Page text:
Image Stealing Malware Poses New Threats

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Most of the time, when you hear about a new malware or spyware variant that's making the rounds it either uses your computer to send spam to others or tries to steal passwords or other typed information from your computer.  There's a new malware threat that's making the rounds that focuses on something different, however: its goal is to steal your pictures.

At first that might not seem as bad as some other malware variants, but stop and think for a moment about what pictures are on your computer.  Have you ever scanned a copy of your birth certificate, Social Security card, driver's license or other vital records to ensure you have a backup of the information in case of fire or theft?  What about your tax returns?  Do you have any pictures that you'd rather no one else was able to see, either because they're embarrassing or intimate?  What about your family photos or pictures of your children... would you feel comfortable with others having access to all of your private family pictures to do with as they wish?

The malware, identified as Pixsteal-A-Trojan, operates by scanning your files for image extensions such as .jpg and .jpeg as well as .dmp memory dump files created when programs crash.  Any files found that meet the malware's criteria are uploaded to a remote server where they can be sorted through for personal information, incriminating photographs or pictures that can be used for blackmail or sold to websites.  It's not necessarily a new idea since there have been similar malware programs written to steal design files created by computer-aided drafting software, but those programs were aimed more at industrial espionage than mining data from the public at large.

Similar programs could also become a threat on mobile devices. Researchers have already produced an app that takes pictures using a smartphone's camera every 2 seconds, turning off the shutter sound and reducing image resolution to preserve battery life and preventing the app's actions from being discovered right away. If a mobile malware similar to Pixsteal incorporated a feature like this then it would not only be able to steal pictures from a phone or tablet but could also be used by thieves to determine where potential victims lived and when they were away from home.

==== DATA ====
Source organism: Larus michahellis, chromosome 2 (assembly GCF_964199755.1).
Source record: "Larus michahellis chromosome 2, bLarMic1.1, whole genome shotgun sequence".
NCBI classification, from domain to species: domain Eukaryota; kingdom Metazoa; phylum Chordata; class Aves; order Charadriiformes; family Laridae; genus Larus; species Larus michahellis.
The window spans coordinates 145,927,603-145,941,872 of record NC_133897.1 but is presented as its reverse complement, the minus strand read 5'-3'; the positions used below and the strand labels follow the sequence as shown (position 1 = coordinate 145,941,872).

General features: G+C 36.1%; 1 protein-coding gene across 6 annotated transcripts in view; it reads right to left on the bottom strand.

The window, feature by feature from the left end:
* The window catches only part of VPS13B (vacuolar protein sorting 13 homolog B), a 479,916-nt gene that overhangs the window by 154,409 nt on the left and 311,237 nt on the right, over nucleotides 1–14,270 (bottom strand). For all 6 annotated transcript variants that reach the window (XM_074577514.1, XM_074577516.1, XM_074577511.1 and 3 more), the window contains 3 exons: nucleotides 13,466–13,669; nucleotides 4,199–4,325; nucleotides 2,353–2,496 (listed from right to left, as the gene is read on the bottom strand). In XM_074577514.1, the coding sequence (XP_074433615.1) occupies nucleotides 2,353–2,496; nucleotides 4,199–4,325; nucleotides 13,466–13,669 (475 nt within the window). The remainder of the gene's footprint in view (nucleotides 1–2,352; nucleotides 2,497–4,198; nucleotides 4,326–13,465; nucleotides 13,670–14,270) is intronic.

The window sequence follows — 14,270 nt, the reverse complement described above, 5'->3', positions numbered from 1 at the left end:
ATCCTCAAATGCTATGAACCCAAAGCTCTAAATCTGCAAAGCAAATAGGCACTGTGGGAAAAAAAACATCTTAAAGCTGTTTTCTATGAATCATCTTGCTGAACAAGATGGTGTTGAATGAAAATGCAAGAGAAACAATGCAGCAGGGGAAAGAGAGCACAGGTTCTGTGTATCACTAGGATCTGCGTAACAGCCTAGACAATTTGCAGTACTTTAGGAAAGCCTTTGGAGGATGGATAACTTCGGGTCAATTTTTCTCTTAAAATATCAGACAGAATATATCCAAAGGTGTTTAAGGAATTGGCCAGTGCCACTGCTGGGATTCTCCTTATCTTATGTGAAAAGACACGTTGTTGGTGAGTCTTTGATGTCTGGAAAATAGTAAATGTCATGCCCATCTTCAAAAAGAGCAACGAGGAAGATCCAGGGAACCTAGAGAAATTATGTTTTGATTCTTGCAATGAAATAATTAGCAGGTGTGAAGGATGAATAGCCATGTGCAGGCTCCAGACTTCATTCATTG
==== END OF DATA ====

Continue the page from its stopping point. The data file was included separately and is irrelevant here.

There are a few different ways that you can become infected with Pixsteal malware. Untrustworthy websites can trick you into downloading the malware by claiming that it's something else, or links posted by spambots on forums or other websites can lead to the malware installer.

f you become infected with other forms of malware, they may download or install the program without your knowledge as well.  This latter form of infection can be especially troublesome since you'll have to deal with the effects of the original malware in addition to Pixsteal.

Given the potential harm that could be done by others getting ahold of your private pictures it's more important than ever to make sure that you have up-to-date antivirus and antimalware software installed on your computer and mobile devices.

Even more important is making sure that your antivirus and antimalware software is set up to scan your computer or mobile devices on a regular basis: you should do quick scans every day during idle hours, and at least one in-depth scan per week to find those programs that manage to hide from the quick scanners.

Make sure that active detection is also set up so that the software can detect threats as soon as they are downloaded or attempt to run. It's important that you take the necessary steps to secure all of your online devices, before someone else does!

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